Red Sox Notes: Daniel Nava Showing Value Early In Boston’s 2015 Season


Apr 11, 2015

NEW YORK — No sleep. No problem. For the Boston Red Sox, at least.

The Red Sox and Yankees returned to Yankee Stadium on Saturday just hours after completing a 19-inning game that ended at 2:13 a.m. ET. Boston, which won the marathon affair, showed no ill effects of the obvious sleep deprivation in an 8-4 victory over New York on Saturday afternoon.

The Red Sox have won three straight to improve their record to 4-1. Boston also guaranteed its second series victory of the season by nailing down a win in Saturday’s middle game in the Bronx.

Although it’s very early, the Sox appear to be firing on all cylinders right now. They’re also playing with a ton of confidence, which is a testament to the work they put in during spring training.

Let’s run down some additional notes from Saturday’s action.

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— Joe Kelly provided exactly what the doctor ordered in his 2015 regular-season debut.

Kelly became only the second Red Sox starter since 2005 to hold the Yankees to one hit or less. Josh Beckett was the last Boston starter to accomplish the feat (over six innings) on June 9, 2009.

Kelly became the first Red Sox starter to limit the Yankees to one hit in the Bronx since Pedro Martinez’s famous complete-game, 17-strikeout performance on Sept. 10, 1999.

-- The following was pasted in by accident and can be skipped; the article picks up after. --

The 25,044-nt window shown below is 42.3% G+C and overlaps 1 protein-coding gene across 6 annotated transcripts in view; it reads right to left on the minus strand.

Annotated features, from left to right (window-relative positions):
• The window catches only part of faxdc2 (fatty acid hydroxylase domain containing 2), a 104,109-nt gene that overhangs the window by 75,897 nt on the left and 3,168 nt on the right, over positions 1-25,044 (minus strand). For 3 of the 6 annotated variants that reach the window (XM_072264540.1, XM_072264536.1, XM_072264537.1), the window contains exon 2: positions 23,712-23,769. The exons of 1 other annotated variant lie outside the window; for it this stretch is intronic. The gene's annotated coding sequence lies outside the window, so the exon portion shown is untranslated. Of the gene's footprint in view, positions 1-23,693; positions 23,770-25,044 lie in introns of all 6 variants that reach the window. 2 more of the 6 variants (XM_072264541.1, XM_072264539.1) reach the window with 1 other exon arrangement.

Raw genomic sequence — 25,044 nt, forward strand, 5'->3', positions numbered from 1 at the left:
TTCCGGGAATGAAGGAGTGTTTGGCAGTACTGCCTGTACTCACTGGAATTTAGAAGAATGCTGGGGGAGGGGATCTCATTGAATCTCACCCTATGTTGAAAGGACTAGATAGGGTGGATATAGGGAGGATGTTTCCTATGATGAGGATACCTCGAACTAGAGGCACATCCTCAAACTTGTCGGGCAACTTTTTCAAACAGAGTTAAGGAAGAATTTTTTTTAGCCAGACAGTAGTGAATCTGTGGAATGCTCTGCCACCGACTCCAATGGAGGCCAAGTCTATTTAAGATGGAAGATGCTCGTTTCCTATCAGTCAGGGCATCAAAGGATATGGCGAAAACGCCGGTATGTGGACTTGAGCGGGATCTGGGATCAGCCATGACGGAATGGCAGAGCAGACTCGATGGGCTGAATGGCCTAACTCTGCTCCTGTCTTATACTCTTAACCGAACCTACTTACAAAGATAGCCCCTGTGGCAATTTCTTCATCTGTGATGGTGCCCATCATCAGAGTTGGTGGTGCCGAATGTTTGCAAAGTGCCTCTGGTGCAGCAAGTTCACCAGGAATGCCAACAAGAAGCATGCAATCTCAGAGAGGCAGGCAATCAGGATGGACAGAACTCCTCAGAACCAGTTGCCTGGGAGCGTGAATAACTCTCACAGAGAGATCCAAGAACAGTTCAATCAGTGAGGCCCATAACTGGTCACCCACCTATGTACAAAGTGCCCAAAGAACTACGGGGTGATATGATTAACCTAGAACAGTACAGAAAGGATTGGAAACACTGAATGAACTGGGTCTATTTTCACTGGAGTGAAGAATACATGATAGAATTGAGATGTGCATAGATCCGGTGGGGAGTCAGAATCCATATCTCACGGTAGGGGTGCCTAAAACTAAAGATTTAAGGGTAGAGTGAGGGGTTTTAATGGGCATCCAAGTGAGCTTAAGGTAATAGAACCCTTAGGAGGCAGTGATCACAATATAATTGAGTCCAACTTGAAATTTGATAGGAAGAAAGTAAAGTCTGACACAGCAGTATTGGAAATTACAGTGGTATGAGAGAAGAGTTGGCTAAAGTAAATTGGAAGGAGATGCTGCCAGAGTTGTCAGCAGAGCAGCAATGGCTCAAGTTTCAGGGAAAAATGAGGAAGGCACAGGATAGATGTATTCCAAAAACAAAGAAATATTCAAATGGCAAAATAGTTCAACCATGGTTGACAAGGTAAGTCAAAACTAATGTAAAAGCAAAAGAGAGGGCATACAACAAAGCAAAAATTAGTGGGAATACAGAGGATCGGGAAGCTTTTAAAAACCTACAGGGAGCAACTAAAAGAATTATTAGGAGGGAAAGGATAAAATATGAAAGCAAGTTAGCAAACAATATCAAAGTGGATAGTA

— Kelly has become somewhat of a road warrior.

The right-hander is 10-3 with a 2.96 ERA over 109 1/3 innings in 19 starts on the road since 2013.

— So, about that rotation.

The Red Sox’s starting five certainly silenced critics in their first trip through. Clay Buchholz, Rick Porcello, Justin Masterson, Wade Miley and Kelly combined to allow just eight runs over 31 1/3 innings (2.30 ERA). They also struck out a combined 34 batters.

— Daniel Nava, who made an impact Friday before being replaced in the 10th inning by Shane Victorino, reinforced his value with a two-hit, two-RBI performance.

It’s easy to see why the Red Sox refrained from trading Nava over the offseason despite their surplus of outfielders. He offers real value to Boston from the left side of the plate against right-handed pitchers.

Nava is batting .529 (9-for-17) with seven RBIs in his last six games at Yankee Stadium.

— Brock Holt also had an excellent game, which, in combination with Nava’s effort, really highlights Boston’s enviable depth. That depth could pay dividends, especially following long games like Friday’s.

— It’s way too early to panic, but Mike Napoli’s start to the season definitely supports the logic that spring training stats, in most cases, don’t mean a damn thing.

Napoli hit .400 (16-for-40) with a team-leading six homers, 11 RBIs and a 1.342 OPS in 17 Grapefruit League games. The first baseman is 0-for-17 with five strikeouts thus far in the regular season.

Thumbnail photo via Anthony Gruppuso/USA TODAY Sports Images

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